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There are a surprising number of celebrities who were born in Nebraska. Among them are Fred Astaire, Henry Fonda, Marlon Brando, Nick Nolte, newscaster Paula Zahn and a man who still calls the state his home, billionaire "sage of the sagebrush", the "oracle of Omaha", financier Warren Buffett.
Nebraska offers travelers a number of agri-tourism and other types of experiences so go to www.visitnebraska.org
Popcorn ranks right up there with s’mores around the campfire, fresh-baked cookies, and ice cream on a hot summer day. It’s a fun and comforting food that we associate with good times. But unlike so many treats, it’s also good for us. According to the popcorn industry (www.popcorn.org), popcorn is a whole grain food that’s both surprisingly low in calories and high in fiber.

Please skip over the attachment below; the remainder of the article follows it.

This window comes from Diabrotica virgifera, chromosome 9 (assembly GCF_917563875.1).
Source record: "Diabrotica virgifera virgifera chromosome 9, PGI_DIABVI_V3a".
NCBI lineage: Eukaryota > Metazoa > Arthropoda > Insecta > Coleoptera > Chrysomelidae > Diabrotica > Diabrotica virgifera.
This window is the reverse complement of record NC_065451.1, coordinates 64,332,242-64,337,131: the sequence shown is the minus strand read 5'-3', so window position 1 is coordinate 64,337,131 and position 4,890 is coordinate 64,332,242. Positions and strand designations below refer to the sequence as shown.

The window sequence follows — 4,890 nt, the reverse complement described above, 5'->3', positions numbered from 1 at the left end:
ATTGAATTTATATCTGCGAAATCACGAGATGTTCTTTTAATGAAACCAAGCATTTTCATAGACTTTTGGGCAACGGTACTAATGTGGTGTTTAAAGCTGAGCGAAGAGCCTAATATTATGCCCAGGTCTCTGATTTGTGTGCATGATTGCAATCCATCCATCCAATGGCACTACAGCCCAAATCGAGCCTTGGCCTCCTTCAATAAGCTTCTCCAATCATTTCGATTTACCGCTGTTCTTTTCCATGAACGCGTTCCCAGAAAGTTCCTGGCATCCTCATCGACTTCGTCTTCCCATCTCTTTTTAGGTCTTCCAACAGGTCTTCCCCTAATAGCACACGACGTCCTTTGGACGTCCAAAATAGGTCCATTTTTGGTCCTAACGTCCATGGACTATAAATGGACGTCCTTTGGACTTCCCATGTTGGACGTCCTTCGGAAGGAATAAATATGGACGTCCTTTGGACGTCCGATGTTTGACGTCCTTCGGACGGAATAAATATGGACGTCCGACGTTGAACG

Popcorn has a long history. Here in the United States, the earliest evidence of popcorn were ears discovered in the so-called Bat Cave of west central New Mexico. They are said to be date back about 4,000 years.
The Aztecs used popcorn not only for food but for decoration on ceremonial headdresses and necklaces. While we don’t use popcorn as jewelry or on clothing, we do string it into garlands at Christmas.
What makes popcorn "pop"? Each kernel of corn contains a small drop of water. (That’s why popcorn needs a lot of moisture—up to 14 percent.) As the kernel heats up, the water starts to expand against the hard surface of the kernel. Eventually, it just explodes or "pops". When it does, it turns the kernel inside out and is ready to eat.